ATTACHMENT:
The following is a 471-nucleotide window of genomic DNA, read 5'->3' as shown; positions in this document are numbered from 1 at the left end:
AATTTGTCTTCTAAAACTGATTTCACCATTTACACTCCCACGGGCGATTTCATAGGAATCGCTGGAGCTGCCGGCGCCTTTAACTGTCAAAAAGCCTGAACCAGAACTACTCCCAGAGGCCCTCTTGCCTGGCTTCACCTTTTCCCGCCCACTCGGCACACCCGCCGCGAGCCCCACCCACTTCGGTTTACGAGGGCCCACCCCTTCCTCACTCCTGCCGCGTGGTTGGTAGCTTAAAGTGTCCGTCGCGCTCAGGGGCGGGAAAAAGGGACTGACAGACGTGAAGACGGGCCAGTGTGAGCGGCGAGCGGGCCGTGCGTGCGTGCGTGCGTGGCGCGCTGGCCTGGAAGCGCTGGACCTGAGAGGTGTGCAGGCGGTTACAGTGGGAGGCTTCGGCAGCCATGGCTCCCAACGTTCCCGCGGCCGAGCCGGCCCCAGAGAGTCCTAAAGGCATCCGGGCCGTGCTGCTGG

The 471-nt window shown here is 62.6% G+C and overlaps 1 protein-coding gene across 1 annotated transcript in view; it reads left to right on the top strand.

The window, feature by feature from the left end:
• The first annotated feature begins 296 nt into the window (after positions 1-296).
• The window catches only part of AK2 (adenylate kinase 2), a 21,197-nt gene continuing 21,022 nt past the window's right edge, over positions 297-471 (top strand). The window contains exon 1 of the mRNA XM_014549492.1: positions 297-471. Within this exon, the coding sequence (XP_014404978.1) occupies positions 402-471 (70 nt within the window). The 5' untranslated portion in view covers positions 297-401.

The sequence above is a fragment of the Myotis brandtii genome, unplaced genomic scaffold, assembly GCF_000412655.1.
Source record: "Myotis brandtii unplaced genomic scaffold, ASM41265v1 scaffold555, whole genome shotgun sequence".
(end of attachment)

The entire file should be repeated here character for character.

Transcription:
The following is a 471-nucleotide window of genomic DNA, read 5'->3' as shown; positions in this document are numbered from 1 at the left end:
AATTTGTCTTCTAAAACTGATTTCACCATTTACACTCCCACGGGCGATTTCATAGGAATCGCTGGAGCTGCCGGCGCCTTTAACTGTCAAAAAGCCTGAACCAGAACTACTCCCAGAGGCCCTCTTGCCTGGCTTCACCTTTTCCCGCCCACTCGGCACACCCGCCGCGAGCCCCACCCACTTCGGTTTACGAGGGCCCACCCCTTCCTCACTCCTGCCGCGTGGTTGGTAGCTTAAAGTGTCCGTCGCGCTCAGGGGCGGGAAAAAGGGACTGACAGACGTGAAGACGGGCCAGTGTGAGCGGCGAGCGGGCCGTGCGTGCGTGCGTGCGTGGCGCGCTGGCCTGGAAGCGCTGGACCTGAGAGGTGTGCAGGCGGTTACAGTGGGAGGCTTCGGCAGCCATGGCTCCCAACGTTCCCGCGGCCGAGCCGGCCCCAGAGAGTCCTAAAGGCATCCGGGCCGTGCTGCTGG

The 471-nt window shown here is 62.6% G+C and overlaps 1 protein-coding gene across 1 annotated transcript in view; it reads left to right on the top strand.

The window, feature by feature from the left end:
• The first annotated feature begins 296 nt into the window (after positions 1-296).
• The window catches only part of AK2 (adenylate kinase 2), a 21,197-nt gene continuing 21,022 nt past the window's right edge, over positions 297-471 (top strand). The window contains exon 1 of the mRNA XM_014549492.1: positions 297-471. Within this exon, the coding sequence (XP_014404978.1) occupies positions 402-471 (70 nt within the window). The 5' untranslated portion in view covers positions 297-401.

The sequence above is a fragment of the Myotis brandtii genome, unplaced genomic scaffold, assembly GCF_000412655.1.
Source record: "Myotis brandtii unplaced genomic scaffold, ASM41265v1 scaffold555, whole genome shotgun sequence".